Poverty, armed conflicts, HIV, malaria, and child mortality are all on the decline—steeply so in many places.
Twenty-five years ago, I encountered a question that I have thought about literally every day since: Why do children die?
Before I tell you what drew me to this mystery, I want to acknowledge that child mortality is not an easy subject to talk about. As a parent, I can’t imagine what it would be like to lose a child. It is shocking even to see the words “children” and “die” used in the same sentence.
But I think “why do children die?” is one of the most important questions ever. It is hard to think of a measure of how a society is doing that reveals more than whether it is protecting its children, and especially its most vulnerable children. And the better we understand why children die, the more we can do to save them.
The very good news is that the world has made phenomenal progress in this area over the past several decades. Since 1990, the number of children who die every year has fallen by more than half! If progress on child mortality is a good measure of the state of the world, then—despite the huge global setbacks of the past few years, including COVID-19—the state of the world has improved dramatically. And based on what I know about innovations that are still to come, we can look forward to even more progress in the years ahead.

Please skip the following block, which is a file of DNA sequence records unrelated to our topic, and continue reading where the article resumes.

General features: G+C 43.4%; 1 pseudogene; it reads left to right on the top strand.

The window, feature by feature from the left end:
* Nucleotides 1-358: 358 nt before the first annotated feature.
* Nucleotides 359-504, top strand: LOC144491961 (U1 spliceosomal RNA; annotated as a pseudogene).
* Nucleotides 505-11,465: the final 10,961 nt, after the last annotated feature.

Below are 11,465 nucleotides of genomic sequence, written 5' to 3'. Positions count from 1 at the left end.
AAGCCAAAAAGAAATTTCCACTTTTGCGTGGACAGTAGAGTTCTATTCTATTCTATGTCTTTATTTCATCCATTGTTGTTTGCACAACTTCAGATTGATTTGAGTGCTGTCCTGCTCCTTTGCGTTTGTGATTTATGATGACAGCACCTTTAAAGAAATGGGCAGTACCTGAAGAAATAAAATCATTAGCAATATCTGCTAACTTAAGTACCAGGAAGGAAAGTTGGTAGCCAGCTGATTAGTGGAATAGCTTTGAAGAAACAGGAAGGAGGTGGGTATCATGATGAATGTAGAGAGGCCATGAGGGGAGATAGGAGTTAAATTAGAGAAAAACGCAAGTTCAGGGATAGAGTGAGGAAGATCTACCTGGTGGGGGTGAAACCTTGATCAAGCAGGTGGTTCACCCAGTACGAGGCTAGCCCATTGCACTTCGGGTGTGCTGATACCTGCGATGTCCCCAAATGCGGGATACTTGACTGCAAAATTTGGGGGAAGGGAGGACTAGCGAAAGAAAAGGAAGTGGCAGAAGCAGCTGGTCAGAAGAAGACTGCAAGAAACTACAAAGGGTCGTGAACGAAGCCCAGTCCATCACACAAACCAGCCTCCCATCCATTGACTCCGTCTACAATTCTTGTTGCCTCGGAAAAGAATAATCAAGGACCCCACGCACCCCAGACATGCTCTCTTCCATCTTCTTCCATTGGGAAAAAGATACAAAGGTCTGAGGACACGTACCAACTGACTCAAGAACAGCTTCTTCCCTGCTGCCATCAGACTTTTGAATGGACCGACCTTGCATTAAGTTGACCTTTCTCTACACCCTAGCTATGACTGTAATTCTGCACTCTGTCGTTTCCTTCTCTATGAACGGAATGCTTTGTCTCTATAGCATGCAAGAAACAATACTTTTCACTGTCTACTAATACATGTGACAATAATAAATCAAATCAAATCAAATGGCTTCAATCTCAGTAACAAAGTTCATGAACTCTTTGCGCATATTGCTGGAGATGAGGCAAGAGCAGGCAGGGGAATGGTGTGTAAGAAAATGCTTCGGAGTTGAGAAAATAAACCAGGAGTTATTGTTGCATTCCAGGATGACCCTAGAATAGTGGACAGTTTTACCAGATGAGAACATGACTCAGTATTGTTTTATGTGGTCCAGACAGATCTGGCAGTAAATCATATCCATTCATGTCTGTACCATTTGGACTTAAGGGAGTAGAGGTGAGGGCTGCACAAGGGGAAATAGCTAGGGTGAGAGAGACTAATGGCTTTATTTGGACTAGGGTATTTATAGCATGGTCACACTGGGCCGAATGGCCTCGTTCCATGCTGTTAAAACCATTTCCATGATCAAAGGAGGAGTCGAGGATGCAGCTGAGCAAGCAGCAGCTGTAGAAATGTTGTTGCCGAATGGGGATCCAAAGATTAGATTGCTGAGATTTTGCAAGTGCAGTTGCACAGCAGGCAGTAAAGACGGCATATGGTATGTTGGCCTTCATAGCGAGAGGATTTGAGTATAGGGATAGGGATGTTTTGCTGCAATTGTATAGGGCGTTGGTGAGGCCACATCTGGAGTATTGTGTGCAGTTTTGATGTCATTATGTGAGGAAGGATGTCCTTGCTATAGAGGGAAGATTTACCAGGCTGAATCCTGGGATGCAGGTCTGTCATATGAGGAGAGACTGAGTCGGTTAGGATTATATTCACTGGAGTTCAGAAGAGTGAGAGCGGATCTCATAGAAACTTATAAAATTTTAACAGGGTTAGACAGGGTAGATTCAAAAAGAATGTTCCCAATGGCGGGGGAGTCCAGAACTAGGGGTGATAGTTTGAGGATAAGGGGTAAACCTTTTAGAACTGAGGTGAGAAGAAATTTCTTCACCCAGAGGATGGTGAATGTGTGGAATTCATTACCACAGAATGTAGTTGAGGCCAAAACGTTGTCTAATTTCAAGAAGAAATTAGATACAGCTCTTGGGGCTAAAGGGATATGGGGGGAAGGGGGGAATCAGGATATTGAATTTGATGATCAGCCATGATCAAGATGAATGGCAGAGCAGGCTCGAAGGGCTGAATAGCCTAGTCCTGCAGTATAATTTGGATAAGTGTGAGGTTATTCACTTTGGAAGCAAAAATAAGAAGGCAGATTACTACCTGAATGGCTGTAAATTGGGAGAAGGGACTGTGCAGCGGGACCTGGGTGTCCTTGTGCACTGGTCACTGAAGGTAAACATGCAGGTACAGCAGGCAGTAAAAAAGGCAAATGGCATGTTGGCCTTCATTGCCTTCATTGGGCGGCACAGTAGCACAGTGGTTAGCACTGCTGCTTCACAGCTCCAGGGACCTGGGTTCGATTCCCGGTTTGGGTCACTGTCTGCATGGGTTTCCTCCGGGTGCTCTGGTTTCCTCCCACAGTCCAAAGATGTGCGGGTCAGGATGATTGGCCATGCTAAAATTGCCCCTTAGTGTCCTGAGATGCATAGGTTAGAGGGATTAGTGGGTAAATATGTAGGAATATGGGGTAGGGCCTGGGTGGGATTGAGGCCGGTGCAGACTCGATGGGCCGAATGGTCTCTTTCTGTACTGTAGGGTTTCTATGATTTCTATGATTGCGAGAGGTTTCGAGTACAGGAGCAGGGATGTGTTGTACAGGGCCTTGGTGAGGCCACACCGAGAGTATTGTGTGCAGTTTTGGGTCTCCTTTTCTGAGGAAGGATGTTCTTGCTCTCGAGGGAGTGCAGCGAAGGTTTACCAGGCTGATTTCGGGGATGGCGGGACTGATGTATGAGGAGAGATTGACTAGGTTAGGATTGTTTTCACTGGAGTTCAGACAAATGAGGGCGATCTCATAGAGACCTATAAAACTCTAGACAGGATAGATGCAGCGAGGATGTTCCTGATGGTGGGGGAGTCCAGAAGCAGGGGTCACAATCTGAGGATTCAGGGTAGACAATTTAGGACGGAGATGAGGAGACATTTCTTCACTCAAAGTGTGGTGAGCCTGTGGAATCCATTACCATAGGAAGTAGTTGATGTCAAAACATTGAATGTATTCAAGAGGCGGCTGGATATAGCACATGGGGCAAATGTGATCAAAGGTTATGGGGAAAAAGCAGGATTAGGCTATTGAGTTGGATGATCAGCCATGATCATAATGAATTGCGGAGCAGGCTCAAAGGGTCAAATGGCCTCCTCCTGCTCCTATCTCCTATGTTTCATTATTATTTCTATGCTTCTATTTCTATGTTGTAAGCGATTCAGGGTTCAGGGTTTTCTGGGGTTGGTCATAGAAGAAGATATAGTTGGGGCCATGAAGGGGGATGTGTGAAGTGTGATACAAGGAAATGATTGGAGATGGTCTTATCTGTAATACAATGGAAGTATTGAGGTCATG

My introduction to the subject came 25 years ago, when I read a New York Times article about the health problems caused by unsafe drinking water in low- and middle-income countries. I was shocked to learn that every year, 3.1 million people—nearly all of them children—died of diarrhea, often because they had drunk contaminated water. Diarrhea kills 3.1 million children?, I thought. That can’t be true, can it? But it was.
I had to know more. What other major inequities did I not know about?
I read everything about global health that I could find, and I spoke to as many experts as I could. I learned that researchers define child mortality as the death of anyone under the age of 5. They use that age because the first five years are the riskiest time of childhood, when kids are the most vulnerable.
Learning about the history of child mortality helped me put the statistics in context. In 1950, some 20 million children died. In 1990, it was down to 12 million children, even though more babies were being born. By 2000, the number had dropped to fewer than 10 million. By 2019, it was below 5 million. Virtually all of these deaths occur in low- and middle-income countries.
So the next question was, why were so many children dying?
Around 18 percent of the deaths were caused by non-communicable conditions, such as cancer and cardiovascular problems. The large majority—82 percent—of the deaths were caused by communicable diseases, such as diarrhea and malaria, and health problems that their mothers experienced—and exacerbated by risk factors including malnutrition. (This 18:82 ratio still holds true today.)
On one hand, this was heartbreaking. The worst killers were all things that people in rich countries considered just an unpleasant episode (such as diarrhea) or never experienced at all anymore (such as malaria). In other words, although it was obviously true that children were dying because of deadly diseases, that was only part of the explanation. They were also dying because of where they were born.